There appeared to be two sides to Vinica, the slightly older side and then the more modern newer looking side. This we came across as we walked to the Vinicko Kale later in the day. What interested me was the solar powered water heaters on the roof.

In addition I noticed that while the buildings may be older, the owners loved adding colorful flowers to the balconies and walkways to beautify the area. They did a really good job of making the area around their homes look pretty.

While Vinica is a smaller and older town, we had a wonderful time there. We were welcomed by the family with open arms, some tears and a whole lot of hugs. Despite our language challenges we were able to meet all the family, and to see some of this historical town.

If you are looking for a place to stop over, then the Hotel Central is ideal. Take time to explore, visit the churches, climb to the Fort, and the Cross if you can, sit at the beer garden and try a Skopsko, do early morning Turkish coffee. Breathe in the smells, experience the beautiful culture, love what you see. That’s the only way to travel – with an open mind, and an open heart.

Next blog will be my Share Six blog, then we will be heading up to the Fort. Join me if you can. If you want to see the other blogs on Macedonia click on the blog tab and scroll down

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30 Minutes in the Life: August 2022: Macedonia Day 1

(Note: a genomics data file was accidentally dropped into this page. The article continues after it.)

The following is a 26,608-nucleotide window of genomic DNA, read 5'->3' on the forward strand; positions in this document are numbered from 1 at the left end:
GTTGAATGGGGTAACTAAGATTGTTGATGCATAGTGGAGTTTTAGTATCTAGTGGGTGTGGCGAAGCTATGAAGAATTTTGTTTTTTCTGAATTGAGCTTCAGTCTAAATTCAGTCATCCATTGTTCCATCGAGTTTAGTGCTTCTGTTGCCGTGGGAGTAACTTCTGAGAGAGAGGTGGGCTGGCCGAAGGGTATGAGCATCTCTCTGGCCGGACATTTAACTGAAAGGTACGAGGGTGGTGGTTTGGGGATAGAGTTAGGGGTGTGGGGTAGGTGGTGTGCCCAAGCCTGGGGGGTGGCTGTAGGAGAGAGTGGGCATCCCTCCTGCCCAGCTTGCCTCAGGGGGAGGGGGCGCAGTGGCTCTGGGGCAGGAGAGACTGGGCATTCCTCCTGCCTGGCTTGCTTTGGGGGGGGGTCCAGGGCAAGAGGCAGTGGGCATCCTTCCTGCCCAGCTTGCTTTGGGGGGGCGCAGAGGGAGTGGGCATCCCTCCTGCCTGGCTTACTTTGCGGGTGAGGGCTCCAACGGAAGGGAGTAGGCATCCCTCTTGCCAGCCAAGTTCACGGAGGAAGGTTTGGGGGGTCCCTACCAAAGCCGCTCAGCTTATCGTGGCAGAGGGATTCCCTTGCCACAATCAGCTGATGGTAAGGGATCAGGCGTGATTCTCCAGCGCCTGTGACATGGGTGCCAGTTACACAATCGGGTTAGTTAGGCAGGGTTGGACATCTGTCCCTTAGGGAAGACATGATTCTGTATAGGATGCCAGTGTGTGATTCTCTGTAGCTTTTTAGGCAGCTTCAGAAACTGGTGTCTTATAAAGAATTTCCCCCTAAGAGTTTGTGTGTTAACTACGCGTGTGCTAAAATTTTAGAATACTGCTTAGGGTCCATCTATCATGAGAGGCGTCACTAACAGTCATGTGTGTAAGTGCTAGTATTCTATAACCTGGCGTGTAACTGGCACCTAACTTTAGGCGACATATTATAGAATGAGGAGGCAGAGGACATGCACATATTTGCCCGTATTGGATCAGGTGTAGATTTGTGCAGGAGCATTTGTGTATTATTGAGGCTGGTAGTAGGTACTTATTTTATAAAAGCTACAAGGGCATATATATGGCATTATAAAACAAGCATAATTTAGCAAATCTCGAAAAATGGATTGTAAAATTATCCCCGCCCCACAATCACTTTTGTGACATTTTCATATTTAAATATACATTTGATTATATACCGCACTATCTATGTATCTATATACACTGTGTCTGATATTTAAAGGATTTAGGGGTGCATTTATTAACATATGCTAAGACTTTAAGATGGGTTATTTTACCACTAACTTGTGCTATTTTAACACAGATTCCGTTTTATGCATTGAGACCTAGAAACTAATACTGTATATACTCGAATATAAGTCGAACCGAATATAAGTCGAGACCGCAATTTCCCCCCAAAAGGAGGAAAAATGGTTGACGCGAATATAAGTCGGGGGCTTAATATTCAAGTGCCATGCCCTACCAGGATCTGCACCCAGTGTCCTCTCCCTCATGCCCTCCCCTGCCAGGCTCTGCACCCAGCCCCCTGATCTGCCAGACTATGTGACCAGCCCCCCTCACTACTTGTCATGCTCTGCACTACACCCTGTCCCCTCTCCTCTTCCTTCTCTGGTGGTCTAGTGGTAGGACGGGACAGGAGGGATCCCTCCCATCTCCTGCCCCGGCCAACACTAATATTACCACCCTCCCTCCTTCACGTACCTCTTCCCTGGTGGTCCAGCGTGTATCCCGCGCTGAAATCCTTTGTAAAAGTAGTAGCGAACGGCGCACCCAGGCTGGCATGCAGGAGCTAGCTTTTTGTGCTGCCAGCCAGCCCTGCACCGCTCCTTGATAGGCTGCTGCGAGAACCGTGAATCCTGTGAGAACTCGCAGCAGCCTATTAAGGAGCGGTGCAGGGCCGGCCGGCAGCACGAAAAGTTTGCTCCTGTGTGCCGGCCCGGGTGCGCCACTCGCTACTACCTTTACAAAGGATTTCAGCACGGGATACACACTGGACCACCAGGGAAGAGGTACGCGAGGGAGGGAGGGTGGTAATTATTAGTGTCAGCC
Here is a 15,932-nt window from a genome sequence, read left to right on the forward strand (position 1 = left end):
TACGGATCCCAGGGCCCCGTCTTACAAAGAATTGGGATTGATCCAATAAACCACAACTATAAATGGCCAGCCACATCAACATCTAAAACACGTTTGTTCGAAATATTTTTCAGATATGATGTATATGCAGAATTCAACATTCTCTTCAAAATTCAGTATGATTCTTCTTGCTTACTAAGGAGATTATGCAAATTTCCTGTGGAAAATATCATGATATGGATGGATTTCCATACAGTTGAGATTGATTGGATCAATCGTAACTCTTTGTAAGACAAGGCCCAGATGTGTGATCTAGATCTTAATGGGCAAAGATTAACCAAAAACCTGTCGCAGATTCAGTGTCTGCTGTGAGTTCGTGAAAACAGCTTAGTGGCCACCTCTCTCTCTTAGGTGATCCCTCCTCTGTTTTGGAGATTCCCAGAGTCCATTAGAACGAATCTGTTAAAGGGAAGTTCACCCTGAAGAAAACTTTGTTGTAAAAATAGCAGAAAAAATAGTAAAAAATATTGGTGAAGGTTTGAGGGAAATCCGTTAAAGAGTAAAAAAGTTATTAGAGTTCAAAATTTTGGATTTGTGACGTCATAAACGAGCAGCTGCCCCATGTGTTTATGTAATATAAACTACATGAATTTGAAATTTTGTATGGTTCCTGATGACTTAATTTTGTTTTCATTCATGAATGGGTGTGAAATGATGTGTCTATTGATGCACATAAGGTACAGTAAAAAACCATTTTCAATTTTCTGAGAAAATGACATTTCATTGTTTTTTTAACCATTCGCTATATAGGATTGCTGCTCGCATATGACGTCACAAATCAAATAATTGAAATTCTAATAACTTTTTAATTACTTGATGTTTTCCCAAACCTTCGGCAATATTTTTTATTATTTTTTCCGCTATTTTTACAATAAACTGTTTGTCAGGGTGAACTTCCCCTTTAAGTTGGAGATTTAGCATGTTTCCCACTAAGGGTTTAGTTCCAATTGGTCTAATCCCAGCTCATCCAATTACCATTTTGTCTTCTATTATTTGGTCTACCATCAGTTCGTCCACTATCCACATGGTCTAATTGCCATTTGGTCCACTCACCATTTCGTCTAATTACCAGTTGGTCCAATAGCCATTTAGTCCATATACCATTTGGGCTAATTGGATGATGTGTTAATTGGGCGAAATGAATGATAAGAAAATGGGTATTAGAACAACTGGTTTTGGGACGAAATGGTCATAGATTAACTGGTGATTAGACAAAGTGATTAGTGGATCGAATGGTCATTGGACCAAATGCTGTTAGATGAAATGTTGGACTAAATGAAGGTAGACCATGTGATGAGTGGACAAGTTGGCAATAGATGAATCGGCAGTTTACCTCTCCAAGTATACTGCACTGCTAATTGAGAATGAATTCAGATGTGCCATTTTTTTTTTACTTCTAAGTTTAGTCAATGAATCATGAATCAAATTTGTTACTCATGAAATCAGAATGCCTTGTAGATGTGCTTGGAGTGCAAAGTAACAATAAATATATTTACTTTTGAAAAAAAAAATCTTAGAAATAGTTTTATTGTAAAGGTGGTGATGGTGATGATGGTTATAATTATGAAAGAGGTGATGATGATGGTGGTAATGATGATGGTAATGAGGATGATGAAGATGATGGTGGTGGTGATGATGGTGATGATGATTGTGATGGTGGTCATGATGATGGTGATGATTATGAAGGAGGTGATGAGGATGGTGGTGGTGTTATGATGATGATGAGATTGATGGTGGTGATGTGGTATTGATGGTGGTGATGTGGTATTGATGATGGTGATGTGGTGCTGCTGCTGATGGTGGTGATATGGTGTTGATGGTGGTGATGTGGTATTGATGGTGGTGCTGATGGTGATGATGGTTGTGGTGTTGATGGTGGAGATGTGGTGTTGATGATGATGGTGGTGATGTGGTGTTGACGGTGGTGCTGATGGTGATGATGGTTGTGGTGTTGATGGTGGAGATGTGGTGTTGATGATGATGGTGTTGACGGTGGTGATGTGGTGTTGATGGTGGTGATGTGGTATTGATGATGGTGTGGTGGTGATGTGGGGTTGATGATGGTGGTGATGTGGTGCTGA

In the last blog I gave a short synopsis of our trip to Macedonia. Check it out if you have not read it. I arrived home tired, and found that the jet lag was just crazy. We struggled for at least 10 days to get our bodies back in sync. Sometimes I think poor Luka is still struggling. For these blogs, the images are going to be a mix of not so great quality cellphone pics, as well as camera pics. It was just easier sometimes to grab my cell and take the pics.

Macedonia has been on the cards for a while, but Covid stopped it in 2020, and Richards health and Amy’s pregnancy stopped it in 2021. 2022 Amy and Daniel decided that they had waited long enough and they were going. Daniel really wanted us to go with so that we could meet his family. I plotted and planned, researched, and jotted down notes. Pulled up maps and made key references to places of interest. I am a planner. I probably over plan, however, I am also the kind of person that does not have to get to everything. I just want to know if I am missing out on anything.

11 days before we were due to leave, Snow and Rory, (Amy’s two cats) moved to our house. 10 days before we were due to leave we drove Amy, Daniel & Luka to Miami airport. Oh man, my heart was going on an airplane and I was not going with. I was going to miss that little man.